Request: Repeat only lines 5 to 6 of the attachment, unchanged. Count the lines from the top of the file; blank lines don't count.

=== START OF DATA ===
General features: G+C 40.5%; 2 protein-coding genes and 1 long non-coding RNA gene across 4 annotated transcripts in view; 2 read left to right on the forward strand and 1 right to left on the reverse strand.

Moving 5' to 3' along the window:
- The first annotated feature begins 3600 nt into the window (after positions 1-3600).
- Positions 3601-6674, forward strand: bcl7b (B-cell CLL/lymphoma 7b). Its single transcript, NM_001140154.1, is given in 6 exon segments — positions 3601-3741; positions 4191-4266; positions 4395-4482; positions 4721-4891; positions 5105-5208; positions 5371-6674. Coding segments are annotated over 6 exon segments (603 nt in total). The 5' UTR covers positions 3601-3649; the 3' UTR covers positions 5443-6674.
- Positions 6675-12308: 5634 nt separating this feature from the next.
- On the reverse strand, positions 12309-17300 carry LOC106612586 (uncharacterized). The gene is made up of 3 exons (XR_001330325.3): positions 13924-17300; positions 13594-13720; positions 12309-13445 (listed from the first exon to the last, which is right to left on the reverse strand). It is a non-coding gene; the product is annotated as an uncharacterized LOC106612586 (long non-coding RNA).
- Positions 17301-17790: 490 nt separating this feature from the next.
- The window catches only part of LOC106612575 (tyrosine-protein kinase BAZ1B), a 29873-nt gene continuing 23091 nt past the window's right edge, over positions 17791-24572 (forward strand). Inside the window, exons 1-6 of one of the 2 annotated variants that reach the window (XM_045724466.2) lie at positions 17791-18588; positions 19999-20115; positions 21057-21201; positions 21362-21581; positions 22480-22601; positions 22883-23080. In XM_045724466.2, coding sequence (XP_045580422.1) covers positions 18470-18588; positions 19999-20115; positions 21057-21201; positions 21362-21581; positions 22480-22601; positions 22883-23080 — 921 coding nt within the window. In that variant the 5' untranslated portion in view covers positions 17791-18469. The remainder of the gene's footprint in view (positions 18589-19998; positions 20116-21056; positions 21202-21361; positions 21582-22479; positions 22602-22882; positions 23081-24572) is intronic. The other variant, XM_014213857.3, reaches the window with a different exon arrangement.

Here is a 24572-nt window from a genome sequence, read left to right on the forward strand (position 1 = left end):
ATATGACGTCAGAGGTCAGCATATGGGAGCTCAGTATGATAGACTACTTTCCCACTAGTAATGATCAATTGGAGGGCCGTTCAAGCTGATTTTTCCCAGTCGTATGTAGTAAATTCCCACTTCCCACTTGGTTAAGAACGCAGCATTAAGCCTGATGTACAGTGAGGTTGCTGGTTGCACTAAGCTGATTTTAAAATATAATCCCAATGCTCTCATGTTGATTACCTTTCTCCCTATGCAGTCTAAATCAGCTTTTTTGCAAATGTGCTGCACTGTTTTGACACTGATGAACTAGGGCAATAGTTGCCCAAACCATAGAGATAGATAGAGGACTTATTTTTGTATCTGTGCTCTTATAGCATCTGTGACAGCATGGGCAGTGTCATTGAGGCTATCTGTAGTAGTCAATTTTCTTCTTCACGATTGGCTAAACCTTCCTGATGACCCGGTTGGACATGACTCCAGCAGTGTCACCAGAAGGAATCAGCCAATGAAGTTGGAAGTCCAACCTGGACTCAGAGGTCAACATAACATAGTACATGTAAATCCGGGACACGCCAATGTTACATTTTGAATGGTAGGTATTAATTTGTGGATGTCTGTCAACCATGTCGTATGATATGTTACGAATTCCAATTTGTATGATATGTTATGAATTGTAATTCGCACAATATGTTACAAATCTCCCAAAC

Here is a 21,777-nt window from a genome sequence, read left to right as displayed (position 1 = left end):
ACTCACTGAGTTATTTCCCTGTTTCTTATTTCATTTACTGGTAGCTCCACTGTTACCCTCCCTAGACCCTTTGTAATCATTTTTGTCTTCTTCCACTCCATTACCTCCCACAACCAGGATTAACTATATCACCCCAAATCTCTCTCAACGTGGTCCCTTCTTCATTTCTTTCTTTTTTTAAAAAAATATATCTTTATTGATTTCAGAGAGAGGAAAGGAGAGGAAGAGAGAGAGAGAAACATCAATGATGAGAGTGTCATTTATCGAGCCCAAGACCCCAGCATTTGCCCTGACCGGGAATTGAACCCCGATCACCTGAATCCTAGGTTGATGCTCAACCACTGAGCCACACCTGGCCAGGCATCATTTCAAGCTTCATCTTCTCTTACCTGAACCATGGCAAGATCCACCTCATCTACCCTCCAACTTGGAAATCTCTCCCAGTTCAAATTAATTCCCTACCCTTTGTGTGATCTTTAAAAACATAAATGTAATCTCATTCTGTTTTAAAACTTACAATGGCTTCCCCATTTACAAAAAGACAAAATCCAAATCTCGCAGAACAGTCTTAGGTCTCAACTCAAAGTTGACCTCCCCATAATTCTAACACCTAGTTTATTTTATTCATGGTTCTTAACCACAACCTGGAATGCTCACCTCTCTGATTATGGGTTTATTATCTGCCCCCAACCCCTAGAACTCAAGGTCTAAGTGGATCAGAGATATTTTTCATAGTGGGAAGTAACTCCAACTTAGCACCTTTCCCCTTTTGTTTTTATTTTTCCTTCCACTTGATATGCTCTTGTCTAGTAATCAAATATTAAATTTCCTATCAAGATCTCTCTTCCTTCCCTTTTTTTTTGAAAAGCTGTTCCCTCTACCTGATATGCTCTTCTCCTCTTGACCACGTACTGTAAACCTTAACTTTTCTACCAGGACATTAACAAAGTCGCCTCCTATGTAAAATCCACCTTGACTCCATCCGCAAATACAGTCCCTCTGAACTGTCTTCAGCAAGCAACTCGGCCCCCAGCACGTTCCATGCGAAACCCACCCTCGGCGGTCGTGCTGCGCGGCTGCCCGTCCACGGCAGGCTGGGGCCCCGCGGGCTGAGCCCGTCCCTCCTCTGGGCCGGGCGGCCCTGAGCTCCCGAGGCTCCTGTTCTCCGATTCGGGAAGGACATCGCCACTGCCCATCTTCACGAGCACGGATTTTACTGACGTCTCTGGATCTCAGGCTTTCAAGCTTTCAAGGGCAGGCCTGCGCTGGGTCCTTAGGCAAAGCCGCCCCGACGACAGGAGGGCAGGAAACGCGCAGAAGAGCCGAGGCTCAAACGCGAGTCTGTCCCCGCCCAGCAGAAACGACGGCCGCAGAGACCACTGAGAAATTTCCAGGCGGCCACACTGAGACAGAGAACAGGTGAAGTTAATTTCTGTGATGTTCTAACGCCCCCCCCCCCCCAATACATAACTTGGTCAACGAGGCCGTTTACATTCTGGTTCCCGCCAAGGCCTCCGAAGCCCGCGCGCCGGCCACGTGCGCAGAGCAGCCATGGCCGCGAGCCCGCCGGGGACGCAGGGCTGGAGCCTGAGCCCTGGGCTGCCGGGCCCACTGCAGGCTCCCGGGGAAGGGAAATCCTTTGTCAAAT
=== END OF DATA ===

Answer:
- Positions 6675-12308: 5634 nt separating this feature from the next.
- On the reverse strand, positions 12309-17300 carry LOC106612586 (uncharacterized). The gene is made up of 3 exons (XR_001330325.3): positions 13924-17300; positions 13594-13720; positions 12309-13445 (listed from the first exon to the last, which is right to left on the reverse strand). It is a non-coding gene; the product is annotated as an uncharacterized LOC106612586 (long non-coding RNA).